It’s maybe no surprise that Sleng Teng lends itself so well to jungle and he’s another killer interpretation from Lewi originally released in 1994 and recently reissued (I have copies for sale in my shop if anyone wants one). The addition of Ninjaman’s vocals gives it some extra dynamism and the whole thing just sits together perfectly. Jump up perfection.

Reducer – 'Sleng Teng Masters'

Reducer were a dub-punk band from 80’s Northampton that have enjoyed somewhat of a revival over recent years as some of their previously unreleased and cassette only releases have begun to appear on vinyl and digital for the first time. Their version of Sleng Teng is a wonderfully chaotic punk-dancehall hybrid that manages to perfectly capture and merge the extrovert swagger of both these previously unaligned genres. For those interested I also have copies of this one in the Dubwise Vinyl shop.

DJ Ape Vs DJ Oa$is – 'Sleng Again'

Staying on a bit of a punk tip this one is from Bristol’s DJ Ape (a.k.a. Vessel) and DJ Oa$is (a.k.a. Ossia) with their brain melting take on Sleng Teng which was released on their wonderfully titled FuckPunk label in 2014. Grimy bass heavy industrial electronics are the order of the day here combined with a distinctly punk DIY aesthetic and a healthy dose dubwise psychedelia. Bristol doing what Bristol does best.

JD Twitch – 'Skeng Teng' (Tapes Remix)

This was the inaugural release on the Bucky Skank label set up by Optimo’s JD Twitch which shares its name with the reggae and dub inspired club night he occasionally puts on. The original version of the track is great with some proper verbal dexterity on show from Killa P on the mic but it’s Tapes remix that really takes it somewhere special for me introducing the Sleng Teng rhythm into his own unique world of trippy digi dub magic. As the Killa P toasts ‘Big tune everyone knows…’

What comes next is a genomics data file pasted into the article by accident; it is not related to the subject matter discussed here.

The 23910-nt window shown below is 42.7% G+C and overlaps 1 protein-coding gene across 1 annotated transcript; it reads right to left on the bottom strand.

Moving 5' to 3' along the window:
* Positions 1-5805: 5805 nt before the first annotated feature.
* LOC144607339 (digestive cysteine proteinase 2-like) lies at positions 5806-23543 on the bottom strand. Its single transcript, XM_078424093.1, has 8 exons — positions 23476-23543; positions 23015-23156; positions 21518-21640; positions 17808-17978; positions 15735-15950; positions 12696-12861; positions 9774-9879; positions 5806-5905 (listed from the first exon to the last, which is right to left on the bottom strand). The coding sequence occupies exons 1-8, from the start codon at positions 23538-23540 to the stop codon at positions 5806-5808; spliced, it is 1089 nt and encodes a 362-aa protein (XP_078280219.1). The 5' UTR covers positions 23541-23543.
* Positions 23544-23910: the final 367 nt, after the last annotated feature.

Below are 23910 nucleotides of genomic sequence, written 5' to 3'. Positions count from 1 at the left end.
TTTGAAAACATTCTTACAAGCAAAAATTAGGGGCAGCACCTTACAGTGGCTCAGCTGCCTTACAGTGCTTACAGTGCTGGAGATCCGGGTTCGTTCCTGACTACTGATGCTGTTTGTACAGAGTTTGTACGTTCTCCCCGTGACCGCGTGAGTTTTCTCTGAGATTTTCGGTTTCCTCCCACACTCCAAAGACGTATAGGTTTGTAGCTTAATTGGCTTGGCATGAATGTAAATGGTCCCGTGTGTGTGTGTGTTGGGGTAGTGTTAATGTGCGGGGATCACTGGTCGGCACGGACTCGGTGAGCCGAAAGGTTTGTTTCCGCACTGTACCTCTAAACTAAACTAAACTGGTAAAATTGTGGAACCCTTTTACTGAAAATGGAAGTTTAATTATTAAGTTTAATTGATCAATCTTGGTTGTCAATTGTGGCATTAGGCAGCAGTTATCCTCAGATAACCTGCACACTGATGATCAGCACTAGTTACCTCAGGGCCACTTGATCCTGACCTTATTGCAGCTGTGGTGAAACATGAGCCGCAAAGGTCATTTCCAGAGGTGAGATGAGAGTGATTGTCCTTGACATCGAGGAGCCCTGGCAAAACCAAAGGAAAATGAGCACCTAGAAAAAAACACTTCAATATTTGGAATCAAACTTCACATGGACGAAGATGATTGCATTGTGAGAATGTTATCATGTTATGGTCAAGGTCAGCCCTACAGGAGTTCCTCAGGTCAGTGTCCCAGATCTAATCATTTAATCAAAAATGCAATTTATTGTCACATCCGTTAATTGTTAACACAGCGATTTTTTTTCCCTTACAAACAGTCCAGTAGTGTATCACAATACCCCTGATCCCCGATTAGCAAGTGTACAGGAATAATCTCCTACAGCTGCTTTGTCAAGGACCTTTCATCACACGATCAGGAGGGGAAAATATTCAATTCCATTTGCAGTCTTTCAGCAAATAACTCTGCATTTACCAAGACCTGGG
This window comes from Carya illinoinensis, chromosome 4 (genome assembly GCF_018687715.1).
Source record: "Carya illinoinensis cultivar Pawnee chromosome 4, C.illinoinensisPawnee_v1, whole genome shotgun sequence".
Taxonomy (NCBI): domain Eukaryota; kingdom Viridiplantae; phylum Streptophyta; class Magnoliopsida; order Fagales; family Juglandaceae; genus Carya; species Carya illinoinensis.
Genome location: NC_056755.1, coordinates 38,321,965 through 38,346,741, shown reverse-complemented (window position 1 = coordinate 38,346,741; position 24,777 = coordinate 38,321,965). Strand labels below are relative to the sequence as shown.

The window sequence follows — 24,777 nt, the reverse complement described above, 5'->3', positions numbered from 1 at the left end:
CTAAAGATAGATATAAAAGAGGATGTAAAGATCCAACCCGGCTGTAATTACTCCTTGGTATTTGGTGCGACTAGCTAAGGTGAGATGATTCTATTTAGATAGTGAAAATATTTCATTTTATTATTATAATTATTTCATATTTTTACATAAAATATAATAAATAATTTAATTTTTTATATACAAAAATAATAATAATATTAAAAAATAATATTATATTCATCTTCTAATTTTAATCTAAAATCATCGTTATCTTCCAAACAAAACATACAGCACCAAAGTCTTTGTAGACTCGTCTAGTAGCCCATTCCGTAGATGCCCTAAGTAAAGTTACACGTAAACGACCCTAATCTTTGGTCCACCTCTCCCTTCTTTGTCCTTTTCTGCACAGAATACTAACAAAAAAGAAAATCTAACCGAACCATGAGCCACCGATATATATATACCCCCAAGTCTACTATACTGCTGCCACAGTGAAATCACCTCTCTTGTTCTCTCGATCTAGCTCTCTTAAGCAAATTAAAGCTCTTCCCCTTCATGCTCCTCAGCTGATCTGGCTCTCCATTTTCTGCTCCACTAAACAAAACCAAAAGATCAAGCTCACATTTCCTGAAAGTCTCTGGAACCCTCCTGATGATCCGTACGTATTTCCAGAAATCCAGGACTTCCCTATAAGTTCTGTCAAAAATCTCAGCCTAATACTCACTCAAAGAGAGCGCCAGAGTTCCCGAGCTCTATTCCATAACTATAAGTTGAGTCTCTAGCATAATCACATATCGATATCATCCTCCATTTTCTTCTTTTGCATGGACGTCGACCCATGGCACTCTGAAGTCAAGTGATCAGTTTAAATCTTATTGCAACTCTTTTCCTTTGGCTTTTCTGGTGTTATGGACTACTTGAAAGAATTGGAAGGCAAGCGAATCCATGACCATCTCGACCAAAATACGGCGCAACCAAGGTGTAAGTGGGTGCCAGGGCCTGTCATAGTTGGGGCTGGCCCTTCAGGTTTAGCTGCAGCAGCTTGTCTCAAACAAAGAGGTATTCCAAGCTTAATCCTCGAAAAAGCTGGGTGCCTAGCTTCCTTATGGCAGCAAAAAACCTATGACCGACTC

The Bug – 'EGR45-00002 (vs. Sleng Teng)'

This is a slightly surprising concept, especially considering it was effectively commissioned as piece of promotional corporate material (though admittedly for a company that makes keyboards and musical instruments). This intriguing 12” produced by The Bug was released in a limited run via electronics manufacturers Elektron Music Machines own vinyl imprint in 2015 and contains 4 musical variations of Sleng Teng based around the effects of various different narcotics. You can check out the woozy Skag Teng below.

G36 - 'No Escape'

This is an example of a tune that whilst not directly using the Sleng Teng rhythm it is clearly heavily influenced by it and ends up feeling like an even more dub and minimalist version of what is already a very minimalist rhythm. Japan’s G36 take the pummelling opening bars of Sleng Teng and then set them on a loop that develops into full on industrial dub meltdown. Another Sleng Teng curveball.

SL2 - 'Way In My Brain'

It was reading Richard Russell’s excellent book that gave me a renewed appreciation for 90’s rave acts like SL2. It’s actually pretty mad to think what they achieved in taking a niche underground music genre such as breakbeat hardcore from the sweaty raves on the outskirts of London to the top of the pop charts. You’re probably now more likely to hear SL2’s music in the background on prime time TV or at a family wedding than at a rave and the fact that it’s become an accepted part of our national identity is frankly nothing short of amazing given its routes. Anyway, in the process of introducing the nation to the joys of hardcore, SL2 (alongside The Prodigy) also introduced them to the joys of reggae which formed the basis of some of their biggest hits. Most notably Max Romeo’s ‘Chase The Devil’ (used by The Prodigy for ‘Out Of Space’) and ‘Walk and Skank’ by Jah Screechy (which features in SL2’s ‘On A Ragga Tip’). Whilst not quite reaching the same heady chart heights as those two tunes ‘Way In My Brain’ wasn’t far behind and would have undoubtedly been responsible for introducing a significant proportion of the youth of Great Britain to the wonders of Sleng Teng.